The U.S. tech industry has typically moved into new areas in sudden spurts, following the trendiest high-tech flavor of the month: mobile, cloud, big data, block chain. The trajectory and focus of China’s tech industry, by contrast, is carefully planned several years into the future according to the government’s perception of what the biggest sectors of the market will be in coming years. China’s long-term focus on the direction of its tech market gives it a clear edge over the United States in the latest tech tussle between the two countries: a ban announced by the U.S. government earlier this month forbidding any U.S. companies from selling any parts or software to Chinese telecom company ZTE Corp. for seven years.
In the short term, of course, that ban is bad news for ZTE, and the Chinese economy more generally. Without access to the U.S. semiconductor market, ZTE will struggle to manufacture smartphones and other telecommunications equipment since the company currently relies on U.S. firms to supply roughly one-third of the crucial components for its products, according to Reuters.
But in the long term, such a ban would only serve to strengthen the Chinese tech industry by forcing the country to shift its focus to producing more of its own semiconductors domestically, as well as other device parts that it currently purchases from U.S. firms. Semiconductors are an obvious area for China to expand its domestic market, especially in the face of a hostile U.S. government: last year, China imported $11 billion in semiconductors and related products from the United States.
If Chinese firms were able to produce those products themselves, not only would U.S. firms lose out on that export business— they would also probably find themselves competing directly with Chinese firms in every other market around the world where they do business. That won’t happen overnight, of course. Building up its semiconductor manufacturing capabilities will almost certainly take China years and, in the meantime, some U.S. firms may well benefit from ZTE’s woes since ZTE is currently the fourth most popular smartphone manufacturer in the United States. But long term, the United States and many of its semiconductor firms will very likely regret having pushed China into such a lucrative and successful segment of its tech economy.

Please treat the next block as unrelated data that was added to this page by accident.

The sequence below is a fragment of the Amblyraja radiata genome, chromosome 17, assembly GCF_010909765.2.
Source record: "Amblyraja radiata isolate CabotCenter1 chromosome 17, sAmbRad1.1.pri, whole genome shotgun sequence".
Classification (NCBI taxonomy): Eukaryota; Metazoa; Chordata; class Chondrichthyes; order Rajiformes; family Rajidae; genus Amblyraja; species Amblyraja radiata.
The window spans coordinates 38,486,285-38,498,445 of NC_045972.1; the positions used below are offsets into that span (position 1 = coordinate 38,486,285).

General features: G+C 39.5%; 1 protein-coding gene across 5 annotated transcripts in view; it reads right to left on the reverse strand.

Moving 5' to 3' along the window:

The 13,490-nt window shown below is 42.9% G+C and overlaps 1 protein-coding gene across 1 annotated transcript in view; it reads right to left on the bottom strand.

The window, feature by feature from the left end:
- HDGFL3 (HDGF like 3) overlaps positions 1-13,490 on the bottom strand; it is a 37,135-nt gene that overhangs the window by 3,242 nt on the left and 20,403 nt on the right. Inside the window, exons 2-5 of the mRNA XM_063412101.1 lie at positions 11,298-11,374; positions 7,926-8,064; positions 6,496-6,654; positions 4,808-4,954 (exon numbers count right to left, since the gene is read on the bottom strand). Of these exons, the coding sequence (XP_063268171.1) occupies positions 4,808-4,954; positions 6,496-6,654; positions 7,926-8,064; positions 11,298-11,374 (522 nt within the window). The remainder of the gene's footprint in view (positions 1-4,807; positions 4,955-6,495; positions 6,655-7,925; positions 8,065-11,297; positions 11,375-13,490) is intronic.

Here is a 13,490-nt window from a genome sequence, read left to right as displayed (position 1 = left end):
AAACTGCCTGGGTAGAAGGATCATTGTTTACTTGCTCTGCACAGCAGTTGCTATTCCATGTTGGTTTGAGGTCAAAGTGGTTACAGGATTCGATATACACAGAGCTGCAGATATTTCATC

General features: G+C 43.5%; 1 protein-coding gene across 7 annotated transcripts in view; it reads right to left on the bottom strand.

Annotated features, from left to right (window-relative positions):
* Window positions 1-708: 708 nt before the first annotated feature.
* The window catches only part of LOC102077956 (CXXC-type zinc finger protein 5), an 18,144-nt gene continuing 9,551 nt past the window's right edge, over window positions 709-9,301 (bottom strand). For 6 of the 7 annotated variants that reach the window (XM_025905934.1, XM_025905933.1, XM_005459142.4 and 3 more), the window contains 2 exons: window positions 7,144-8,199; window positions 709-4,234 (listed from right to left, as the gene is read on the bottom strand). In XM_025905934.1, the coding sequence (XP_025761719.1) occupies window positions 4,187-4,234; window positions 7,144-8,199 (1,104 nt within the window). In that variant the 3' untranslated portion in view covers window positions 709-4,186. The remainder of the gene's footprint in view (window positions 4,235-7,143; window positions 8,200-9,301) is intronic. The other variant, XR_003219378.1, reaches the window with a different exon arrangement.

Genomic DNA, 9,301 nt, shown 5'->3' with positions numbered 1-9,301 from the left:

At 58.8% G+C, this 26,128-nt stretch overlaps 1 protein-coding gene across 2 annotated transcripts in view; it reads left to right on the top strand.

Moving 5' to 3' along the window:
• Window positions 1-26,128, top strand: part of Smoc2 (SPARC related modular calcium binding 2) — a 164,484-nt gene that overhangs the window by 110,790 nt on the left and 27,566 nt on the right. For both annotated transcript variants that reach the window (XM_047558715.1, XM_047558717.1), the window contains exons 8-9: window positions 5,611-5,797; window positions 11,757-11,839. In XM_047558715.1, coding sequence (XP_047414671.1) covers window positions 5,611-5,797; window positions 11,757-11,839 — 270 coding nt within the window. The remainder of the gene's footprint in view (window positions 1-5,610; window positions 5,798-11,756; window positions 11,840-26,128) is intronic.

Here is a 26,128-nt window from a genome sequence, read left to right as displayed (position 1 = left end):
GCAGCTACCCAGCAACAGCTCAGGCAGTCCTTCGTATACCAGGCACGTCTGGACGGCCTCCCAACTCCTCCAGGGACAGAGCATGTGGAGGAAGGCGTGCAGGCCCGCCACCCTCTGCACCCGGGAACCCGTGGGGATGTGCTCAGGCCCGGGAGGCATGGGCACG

There is still a possibility that the ban may not remain in place. The ban apparently stems from ZTE’s disregarding an agreement in which it had promised not to ship U.S. technology to Iran. In March 2017, the company paid an $890 million fine after admitting to exporting U.S. technologies to banned countries and also promised to dismiss four senior employees and discipline at least 35 others. According to the U.S. government, however, ZTE never carried out all of those promised provisions and repeatedly lied about having done so, prompting the ban.
But ZTE has been granted an opportunity to provide more evidence of its compliance to the U.S. Commerce Department, presumably in the hope of reversing the ban. The company also announced that it had established a new compliance management committee to oversee its efforts to meet crucial legal requirements. Additionally, Reuters reported, ZTE’s chief compliance and legal officer Cheng Gang was removed from his post in March, well before the U.S. government announced the ban in April.
It remains to be seen whether these measures will satisfy the U.S. government and persuade them to lift the ban. But it may not matter much, in the long term, whether they do or not.
China has already received the message loud and clear that it is dangerous to be as reliant as it currently is on U.S. semiconductors for fear of similar actions being taken against their other firms. Regardless of whether the United States follows through on its seven-year ban of sales to ZTE, the Chinese government will push for increased domestic production of semiconductors in the years to come.
Already, even prior to the ban, China had established the ¥140 billion China Integrated Circuit Industry Investment Fund to provide support to Chinese semiconductor companies. Many of those companies saw their stocks increase significantly in the aftermath of the ZTE ban as Chinese newspapers issued urgent calls for the nation to strengthen its domestic semiconductor chip industry. China’s goal, as laid out in a 2015 State Council plan, is to supply 40% of its own chips by 2020, and 50% by 2025.
These are ambitious goals for a country with a relatively small semiconductor industry, and they may yet turn out to be impossible for China to meet, at least on such a short time table. But long-term planning and growth is precisely where China’s tech industry excels and the ZTE ban will help push China to make good on its plan to achieve greater independence from the U.S. semiconductor market, even if not by 2020.
At a moment when the United States is so deeply protective of its semiconductor industry, and so profoundly mistrustful of Chinese tech companies, it’s astonishing that they should be so short-sighted as to spur the development of a host of Chinese competitors in that market. It’s a decision the U.S. government and tech firms may well find themselves regretting at some point in the future that they are not yet planning for, but that China certainly is.